eat.

That the more alone an invalid can be when taking and, even if he inust is unquestionable be fed, the nurse should not allow him to talk, or talk to
food, the better,
;

him, especially about food, while eating. When a person is compelled, by the pressure of occupation, to continue his business while sick, it ought to be
a rule

without any exception whatever,

shall bring business to him. or talk to

that no one him while he is

TAKING FOOD.

19

faking food, nor go on talking to him on interesting submoment before his meals, nor make an engagement with him immediately after, so that there be an}' hurry of mind while taking thern. Upon the observance of these rules, especially the first, often depends the patient's capability of taking food at all, or, if he is amiable and forces himself to take food, of deriving any nourishment from it. nurse should never put before a patient milk that is sour meat or soup that is turned, an egg that is bad. or vegetables undone. Yet often I have seen these things brought in to the sick in a state perfectly perceptible to every nose or eye except the nurse's. It is here that the clever nurse appears she will not bring in the peccant article, but, not to disappoint the patient, she will whip up something else in a few minutes. Remember that sick cookery should half, do the work of your poor patient's weak digestion. But if you further impair it with your bad articles, I know not what is to become of him or of it. If the nurse is an intelligent being, and not a mere carrier of diets to and from the patient, let her exercise her intelligence in these things. How often we have known a patient eat nothing at all in ihe day, because one meal was left untasted (at that time he was incapable of eating), at another the milk was sour, the third was spoiled by some other accident. And it never occurred to the nurse to extemporize some expedient, it never occurred to her that as he had had no solid food that day he might eat a bit of toast (say) with his tea in the evening, or he might have some meal an hour earlier. patient who cannot to'.ich his dinner at two, will often accept it gladly, if brought to him at seven. But some how nurses never " think of these thinsrs."
jects up to the last

A

;

;

A

20

TAKING FOOD.

One would imagine they did not consider themselves bound to exercise their judgment; they leave it to the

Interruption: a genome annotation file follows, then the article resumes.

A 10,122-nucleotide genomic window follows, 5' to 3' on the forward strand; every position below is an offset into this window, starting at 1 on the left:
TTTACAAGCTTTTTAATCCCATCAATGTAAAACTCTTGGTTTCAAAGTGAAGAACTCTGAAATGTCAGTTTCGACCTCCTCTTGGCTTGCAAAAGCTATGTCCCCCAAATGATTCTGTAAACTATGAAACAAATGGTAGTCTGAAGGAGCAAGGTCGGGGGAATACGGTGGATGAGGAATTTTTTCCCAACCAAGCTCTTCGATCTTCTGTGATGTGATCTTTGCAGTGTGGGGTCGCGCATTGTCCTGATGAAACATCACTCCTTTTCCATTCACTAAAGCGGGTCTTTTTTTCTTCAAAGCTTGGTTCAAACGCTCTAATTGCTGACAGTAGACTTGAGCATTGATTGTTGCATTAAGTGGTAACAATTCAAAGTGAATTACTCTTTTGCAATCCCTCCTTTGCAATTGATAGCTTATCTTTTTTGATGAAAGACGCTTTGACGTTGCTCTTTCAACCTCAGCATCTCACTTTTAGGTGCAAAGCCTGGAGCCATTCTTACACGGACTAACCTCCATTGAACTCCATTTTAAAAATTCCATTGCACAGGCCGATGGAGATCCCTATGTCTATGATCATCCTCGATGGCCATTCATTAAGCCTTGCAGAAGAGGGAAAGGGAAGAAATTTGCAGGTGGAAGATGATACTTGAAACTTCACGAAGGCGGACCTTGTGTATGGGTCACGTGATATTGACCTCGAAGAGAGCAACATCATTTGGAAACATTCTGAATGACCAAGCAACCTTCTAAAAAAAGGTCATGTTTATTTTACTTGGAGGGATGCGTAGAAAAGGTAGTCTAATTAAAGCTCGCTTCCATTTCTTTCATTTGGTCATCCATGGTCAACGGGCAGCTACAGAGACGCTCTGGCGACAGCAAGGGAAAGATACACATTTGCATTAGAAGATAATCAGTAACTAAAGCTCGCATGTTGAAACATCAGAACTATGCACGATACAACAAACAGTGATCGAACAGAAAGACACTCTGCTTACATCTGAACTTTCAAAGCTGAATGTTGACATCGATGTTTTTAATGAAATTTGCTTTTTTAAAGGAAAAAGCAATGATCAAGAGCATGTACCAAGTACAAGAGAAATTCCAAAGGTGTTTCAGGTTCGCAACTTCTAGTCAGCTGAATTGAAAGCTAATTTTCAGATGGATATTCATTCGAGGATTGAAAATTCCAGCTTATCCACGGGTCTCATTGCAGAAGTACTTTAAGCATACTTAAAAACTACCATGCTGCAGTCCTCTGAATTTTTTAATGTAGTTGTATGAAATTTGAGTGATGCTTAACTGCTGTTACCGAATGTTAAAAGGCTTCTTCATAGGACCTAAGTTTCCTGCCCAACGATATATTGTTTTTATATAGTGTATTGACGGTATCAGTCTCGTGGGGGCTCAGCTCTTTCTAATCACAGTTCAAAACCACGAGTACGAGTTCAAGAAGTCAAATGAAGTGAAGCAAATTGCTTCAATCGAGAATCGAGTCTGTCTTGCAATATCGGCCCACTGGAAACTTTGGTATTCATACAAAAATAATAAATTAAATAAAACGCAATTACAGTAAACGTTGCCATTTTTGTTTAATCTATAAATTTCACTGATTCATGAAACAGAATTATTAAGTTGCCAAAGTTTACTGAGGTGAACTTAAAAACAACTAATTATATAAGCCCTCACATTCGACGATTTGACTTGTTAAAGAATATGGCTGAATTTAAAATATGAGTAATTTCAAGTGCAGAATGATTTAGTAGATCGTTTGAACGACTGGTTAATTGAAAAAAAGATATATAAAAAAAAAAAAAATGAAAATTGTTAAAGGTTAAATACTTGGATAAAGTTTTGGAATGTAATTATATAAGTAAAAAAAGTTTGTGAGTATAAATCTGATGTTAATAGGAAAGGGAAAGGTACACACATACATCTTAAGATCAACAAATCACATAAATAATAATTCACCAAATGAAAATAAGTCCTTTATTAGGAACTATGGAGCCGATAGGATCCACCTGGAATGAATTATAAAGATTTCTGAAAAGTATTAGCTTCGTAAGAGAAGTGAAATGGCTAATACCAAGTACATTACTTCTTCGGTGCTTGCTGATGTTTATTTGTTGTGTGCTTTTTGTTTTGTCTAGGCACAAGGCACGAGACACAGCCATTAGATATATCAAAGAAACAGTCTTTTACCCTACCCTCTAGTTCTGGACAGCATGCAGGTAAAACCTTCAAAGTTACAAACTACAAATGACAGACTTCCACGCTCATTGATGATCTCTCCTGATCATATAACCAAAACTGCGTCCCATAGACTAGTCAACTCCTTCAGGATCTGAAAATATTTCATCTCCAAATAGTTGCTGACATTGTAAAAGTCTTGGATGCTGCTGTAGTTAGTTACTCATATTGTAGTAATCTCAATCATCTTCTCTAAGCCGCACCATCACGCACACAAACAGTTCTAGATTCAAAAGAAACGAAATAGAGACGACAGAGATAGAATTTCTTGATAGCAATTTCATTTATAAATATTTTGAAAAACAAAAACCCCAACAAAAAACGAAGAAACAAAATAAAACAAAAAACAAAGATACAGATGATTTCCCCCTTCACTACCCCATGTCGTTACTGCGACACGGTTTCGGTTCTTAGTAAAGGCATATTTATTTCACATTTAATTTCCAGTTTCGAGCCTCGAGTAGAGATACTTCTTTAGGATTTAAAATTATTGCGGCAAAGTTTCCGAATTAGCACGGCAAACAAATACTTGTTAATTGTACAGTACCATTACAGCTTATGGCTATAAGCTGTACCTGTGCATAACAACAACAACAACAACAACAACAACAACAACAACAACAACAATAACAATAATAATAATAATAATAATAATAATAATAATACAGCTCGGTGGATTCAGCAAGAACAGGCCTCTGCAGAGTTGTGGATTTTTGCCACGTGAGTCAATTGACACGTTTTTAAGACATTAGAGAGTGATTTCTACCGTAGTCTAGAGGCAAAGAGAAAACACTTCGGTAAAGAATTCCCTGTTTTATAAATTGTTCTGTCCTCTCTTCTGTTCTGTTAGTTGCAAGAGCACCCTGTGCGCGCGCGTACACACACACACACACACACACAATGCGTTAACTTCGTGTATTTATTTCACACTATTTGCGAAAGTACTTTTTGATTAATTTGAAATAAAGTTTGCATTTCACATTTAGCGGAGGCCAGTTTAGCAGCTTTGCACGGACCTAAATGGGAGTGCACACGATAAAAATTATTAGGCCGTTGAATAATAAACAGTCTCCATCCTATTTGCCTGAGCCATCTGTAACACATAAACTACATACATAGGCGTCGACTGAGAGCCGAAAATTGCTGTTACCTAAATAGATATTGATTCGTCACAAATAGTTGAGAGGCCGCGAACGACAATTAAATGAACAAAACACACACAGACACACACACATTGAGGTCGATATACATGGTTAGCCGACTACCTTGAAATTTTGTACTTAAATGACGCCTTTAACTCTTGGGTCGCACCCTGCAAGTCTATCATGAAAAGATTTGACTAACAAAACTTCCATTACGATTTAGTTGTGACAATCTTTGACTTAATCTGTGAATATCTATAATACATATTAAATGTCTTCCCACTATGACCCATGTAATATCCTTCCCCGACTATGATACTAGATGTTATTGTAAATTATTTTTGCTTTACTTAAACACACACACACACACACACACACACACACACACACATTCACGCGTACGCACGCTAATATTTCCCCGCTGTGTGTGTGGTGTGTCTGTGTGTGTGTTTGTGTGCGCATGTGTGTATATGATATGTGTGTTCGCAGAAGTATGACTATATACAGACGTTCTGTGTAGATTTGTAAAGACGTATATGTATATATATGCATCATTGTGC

patient.

Now

I

am

quite sure that

it is

better for a pa-

tient rather to suffer these neglects than to try to teach

nurse to nurse him, if she does not know how. him, and if he is ill he is in no condition to The above remarks apteach, especially upon himself. ply much more to private nursing than to hospitals. I would say to the nurse, have a rule of thought consider, remember how about your patient's diet much he has had, and how much he ought to have today. Generally, the only rule of the private patient's diet is what the nurse has to ^ive. It is true she cannot o-ive him what she has not got; but his stomach does not wait for her convenience, or even her necessity.* If it is used to having its stimulus at one hour to-day, and tomorrow it does not have it, because she has failed in getShe must be always exercising ting it, he will suffer. her ingenuity to supply defects, and to remedy accidents which will happen among the best contrivers, but from which the patient does not suffer the less, because "they cannot be helped." One very minute caution, take care not to spill into your patient's saucer, in other words, take care that the outside bottom rim of his cup shall be quite dry and clean
his
It ruffies
;

;

*Why, because the nurse has not got some food'to-day %vhicl. the patient takes, can the patient %vait four hours for food to-day, ^vho could not wait two hours yesterday ? Yet this is the only logic one generally hears. On the other hand, the other logic, viz of the nurse giving the patient a thing because she has got it, If she happens to have a fresh jelly, or fresh fruit, is equally fatal. she will frequently give it to the patient half an hour after his dinner, or at his dinner, when he cannot possibly eat that and the broth too or, worse still, leave it by his bed-side till he is so sickened with the sight of it, that he cannot eat it at alL